As Hofmann points out in his afterword, Wassermann’s writing career began at a point when ‘the bourgeois felt scandalous stirrings of a latent creativity, and the artist, tired of outlawry, a hankering for comfort and possessions.’ He belonged to the first generation of German writers to whom writing seemed to offer a prosperous future. Thomas Mann, a friend of Wassermann’s, was teased for being a hartnäckiger Villenbesitzer, or ‘serial villa buyer’; Stefan Zweig owned Beethoven’s desk and Goethe’s pen; Hofmannsthal summed up his aspirations with a list of trophy comforts: ‘I finally want a house with Empire furniture, a smell of lavender, Old Vienna porcelain and music being played.’ As in the novel, Speyer’s raids on his bank account prevented Wassermann from climbing the ladder from bohemian to bourgeois man of letters and forced him into a state of constant production. ‘I am sorry to say that an edition of two thousand copies for 75 mark cannot at all satisfy me,’ he wrote to one of his publishers in 1932. ‘Sooner I would decide to make a present than to sell the copyrights for such alms.’ Hofmann says that Wassermann ‘wrote too much, too quickly, too chaotically and abundantly’: Belloc might have called his story ‘Jakob Wassermann, who married someone he didn’t like and wrote too much and ruined his reputation’. My First Wife is the only Wassermann novel in print in English (though several English translations were published, to some acclaim, in the 1920s and 1930s – MGM even adapted his 1910 novel, The Masks of the Devil, for the cinema); in Germany he is best known for his autobiography, Mein Weg als Deutscher und Jude, which records his unusual attitudes towards anti-semitism. He argues that Germans and Jews have more in common than they realise: both are victims of ‘misunderstanding on the part of the outside world; ill will, jealousy and suspicion’, and both share ‘a detached spiritual life that imperceptibly leads to hubris, to arrogance and unteachable stubbornness’. He then claims to feel ‘more sorrow for Germans than for Jews’.

My First Wife was not meant to be published on its own. It was originally a section of a novel called Joseph Kerkhovens dritte Existenz, a volume of pseudo-memoir supposedly written at the behest of Herzog’s doctor, Joseph Verkhoven, which was itself the third volume of a trilogy. Joseph Kerkhovens dritte Existenz was Wassermann’s last book, and much of it was written when he was already suffering from ill health: following a meeting with his publisher in November 1933 he suffered a major heart attack and died soon afterwards. But Wassermann had been desperate to get the book published, Hofmann claims, not because he cared much about the rest of it – most of it is pretty scrappy – but because of My First Wife, or ‘Ganna oder die Wahnwelt’ (‘Ganna, or the Mad World’), his most elegant and focused work. Hofmann has dug the book out of unpromising soil and dusted it off. He says that Wassermann buried his ‘masterpiece’ in the trilogy to save himself and the other main figures in the story from public embarrassment, and quotes Churchill: ‘In wartime, truth must be protected by a bodyguard of lies.’ Wartime, Hofmann explains, both because the novel was written in the middle of Wassermann’s war with his ex-wife, and because it spans the First World War: Herzog volunteers but is turned down on medical grounds, while Ganna, like ‘a little girl who was surprised to see the sky reddened by distant fires’, is unable to grasp the reality of the conflict.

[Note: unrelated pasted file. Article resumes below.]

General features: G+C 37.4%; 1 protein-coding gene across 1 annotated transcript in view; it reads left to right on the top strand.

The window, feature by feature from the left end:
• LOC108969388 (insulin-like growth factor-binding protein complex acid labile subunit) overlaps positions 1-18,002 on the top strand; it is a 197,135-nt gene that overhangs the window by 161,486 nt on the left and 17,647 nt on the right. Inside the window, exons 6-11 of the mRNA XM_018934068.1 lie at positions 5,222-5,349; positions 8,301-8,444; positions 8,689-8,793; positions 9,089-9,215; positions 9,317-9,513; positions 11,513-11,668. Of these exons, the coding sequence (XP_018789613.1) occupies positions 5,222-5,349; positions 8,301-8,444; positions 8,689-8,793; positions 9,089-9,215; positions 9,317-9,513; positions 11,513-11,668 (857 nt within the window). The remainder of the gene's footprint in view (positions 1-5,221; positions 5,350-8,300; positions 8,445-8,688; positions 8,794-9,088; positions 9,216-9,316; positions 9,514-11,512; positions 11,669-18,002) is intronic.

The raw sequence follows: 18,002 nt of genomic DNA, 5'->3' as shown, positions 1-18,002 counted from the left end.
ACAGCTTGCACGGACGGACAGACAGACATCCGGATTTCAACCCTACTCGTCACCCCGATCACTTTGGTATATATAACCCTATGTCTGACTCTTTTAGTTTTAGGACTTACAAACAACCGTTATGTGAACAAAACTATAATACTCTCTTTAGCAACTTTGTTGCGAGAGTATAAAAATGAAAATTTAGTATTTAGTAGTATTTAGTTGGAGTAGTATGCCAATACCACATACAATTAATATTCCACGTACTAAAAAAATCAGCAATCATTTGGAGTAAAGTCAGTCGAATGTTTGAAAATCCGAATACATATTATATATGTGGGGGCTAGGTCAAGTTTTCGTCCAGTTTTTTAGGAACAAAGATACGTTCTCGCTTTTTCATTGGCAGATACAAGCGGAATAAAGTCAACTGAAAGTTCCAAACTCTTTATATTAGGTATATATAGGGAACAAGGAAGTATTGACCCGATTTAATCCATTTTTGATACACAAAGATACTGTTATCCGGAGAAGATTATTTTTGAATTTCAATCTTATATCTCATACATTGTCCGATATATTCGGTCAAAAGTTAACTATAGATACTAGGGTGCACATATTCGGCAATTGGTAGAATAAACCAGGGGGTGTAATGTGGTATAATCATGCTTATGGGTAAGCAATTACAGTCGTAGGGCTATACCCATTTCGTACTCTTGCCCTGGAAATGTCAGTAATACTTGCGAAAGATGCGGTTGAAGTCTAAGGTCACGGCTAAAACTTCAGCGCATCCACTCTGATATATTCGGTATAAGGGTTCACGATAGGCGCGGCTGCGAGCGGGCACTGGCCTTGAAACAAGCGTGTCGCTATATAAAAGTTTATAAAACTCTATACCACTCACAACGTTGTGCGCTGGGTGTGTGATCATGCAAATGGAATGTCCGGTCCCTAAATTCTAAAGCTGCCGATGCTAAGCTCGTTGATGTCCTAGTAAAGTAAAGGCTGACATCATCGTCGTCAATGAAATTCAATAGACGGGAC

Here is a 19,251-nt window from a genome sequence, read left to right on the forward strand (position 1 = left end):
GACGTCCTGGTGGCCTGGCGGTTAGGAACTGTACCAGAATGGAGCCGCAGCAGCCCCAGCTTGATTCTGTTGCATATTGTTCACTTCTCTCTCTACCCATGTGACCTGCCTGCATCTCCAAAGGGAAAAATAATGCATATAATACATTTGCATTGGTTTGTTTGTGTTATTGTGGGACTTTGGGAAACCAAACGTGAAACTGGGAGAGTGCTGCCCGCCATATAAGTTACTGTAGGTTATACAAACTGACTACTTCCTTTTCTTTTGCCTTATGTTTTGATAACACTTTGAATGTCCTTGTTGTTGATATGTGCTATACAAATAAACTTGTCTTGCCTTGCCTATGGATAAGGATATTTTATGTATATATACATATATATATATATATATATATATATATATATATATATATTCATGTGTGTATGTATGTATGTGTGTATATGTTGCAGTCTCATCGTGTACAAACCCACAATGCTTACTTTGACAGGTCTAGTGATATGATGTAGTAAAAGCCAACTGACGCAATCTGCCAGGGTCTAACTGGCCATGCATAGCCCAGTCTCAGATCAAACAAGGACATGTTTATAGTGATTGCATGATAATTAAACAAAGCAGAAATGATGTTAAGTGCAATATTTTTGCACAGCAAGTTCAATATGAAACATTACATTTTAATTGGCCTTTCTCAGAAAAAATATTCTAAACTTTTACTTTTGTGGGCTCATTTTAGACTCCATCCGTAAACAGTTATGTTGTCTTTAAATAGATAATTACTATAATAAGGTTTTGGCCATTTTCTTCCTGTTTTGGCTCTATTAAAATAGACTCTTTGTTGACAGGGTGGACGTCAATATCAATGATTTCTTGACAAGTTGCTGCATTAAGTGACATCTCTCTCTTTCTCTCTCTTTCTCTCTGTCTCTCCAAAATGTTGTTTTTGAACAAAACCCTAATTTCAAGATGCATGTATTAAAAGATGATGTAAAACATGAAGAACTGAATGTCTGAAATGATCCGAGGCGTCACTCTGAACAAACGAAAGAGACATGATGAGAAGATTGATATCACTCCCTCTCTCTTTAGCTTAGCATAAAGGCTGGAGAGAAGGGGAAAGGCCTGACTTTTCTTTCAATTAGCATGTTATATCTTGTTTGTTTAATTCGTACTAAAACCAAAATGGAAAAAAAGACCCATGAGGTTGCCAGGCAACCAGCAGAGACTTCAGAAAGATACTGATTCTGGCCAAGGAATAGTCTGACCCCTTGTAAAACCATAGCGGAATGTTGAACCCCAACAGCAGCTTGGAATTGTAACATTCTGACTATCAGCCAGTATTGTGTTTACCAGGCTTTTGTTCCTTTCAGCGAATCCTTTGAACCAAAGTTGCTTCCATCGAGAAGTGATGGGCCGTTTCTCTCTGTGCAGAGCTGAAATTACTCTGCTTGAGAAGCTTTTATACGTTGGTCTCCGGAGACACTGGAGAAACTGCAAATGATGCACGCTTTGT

According to the German literary historian Peter de Mendelssohn, My First Wife is ‘exactest, most scrupulous autobiography’, ‘authentic to the last detail’. But it’s hard to shake off the impression that Ganna-Speyer is Wassermann-Herzog’s creation: it isn’t just books and class that have made her a monster – he has. From the first, Ganna and her family, despite his respect for their wealth, disgust him. He describes his first meeting with her family as a visit to a ‘Negro village’, bustling enough to distract him from ‘the tedium of their society’. In the same chapter, he describes the family as a ‘kraal’, the Dutch word for a pen full of livestock. The unflattering metaphor recurs throughout the book – for example when he realises that Ganna’s family have taken legal measures to prevent him getting his hands on her money in case of a divorce (‘The Kraal’s imperative was: provide for your brood’). When they move in together, Herzog mocks her for her poor cooking and her laborious managing of the family accounts; he confesses his dread at her getting pregnant, and when she goes into labour with their first daughter, he flees. When he starts having affairs Ganna bravely explains to her friends that men like him ‘might become spiritually impoverished without fresh experiences’. Some may feel she has every right to the tantrums she throws, that her constant attention-seeking is not without justification, and that Herzog deserves to have his life made miserable by her. But Herzog is unapologetic. He imagines a friend reading the book and asking him: ‘When you pushed the woman into ever deeper suffering, how could you square that with your sense of truth and decency?’ To which he replies: ‘It’s all not true … though I was increasingly drawn to other women, and was never able to resist sensual temptation, I did remain connected to her.’ In his mind he hasn’t betrayed her at all.

But Wassermann buries clues throughout the narrative that suggest we ought not to take him entirely at his word. Herzog dismisses much of the literature written after the war as little more than hate-filled ‘word-bombs’. But wouldn’t that be a good way of describing his own precision-tooled piece of character assassination? He says that Ganna’s notion that he and Bettina, his aristocratic girlfriend, lived together in untroubled bliss settled ‘into a myth in her, like certain historical “events” in history books’. But when he talks about the unreliability of Ganna’s version of events, doesn’t he cast doubt on his own? Similarly, when Ganna’s plans for the school go wrong and, in her imagination, her collaborators conspire against her, Herzog makes so much of the fact that he only has her side of the story that again, he seems to be calling into question the integrity of his own one-sided narrative. After Herzog finally moves out, Ganna writes a book about the dissolution of their relationship called Psyche Bleeds, in which she puts all the blame on Bettina. Herzog calls it ‘a dirty distortion of Bettina’s likeness’: one can imagine Ganna saying much the same thing about his portrait of her. Perhaps there’s another cautionary tale here, addressed by the man who wrote too much to the woman who read too much, the moral of which is something like this: literature’s ‘higher reality’, though it may feel more real, is often just false.

Wassermann might have known what he was doing, but Herzog and Ganna behave as though they’re unaware of their part in the damage they’ve caused, and of how much they depend on each other. In the end, Bettina takes control of Herzog’s divorce proceedings. Herzog is baffled by this, but the reader sees instantly that she is jealous of Ganna, who sucks up so much of her husband’s time and energy: she, too, has been cheated out of the higher reality – call it happiness – that life with Herzog promised.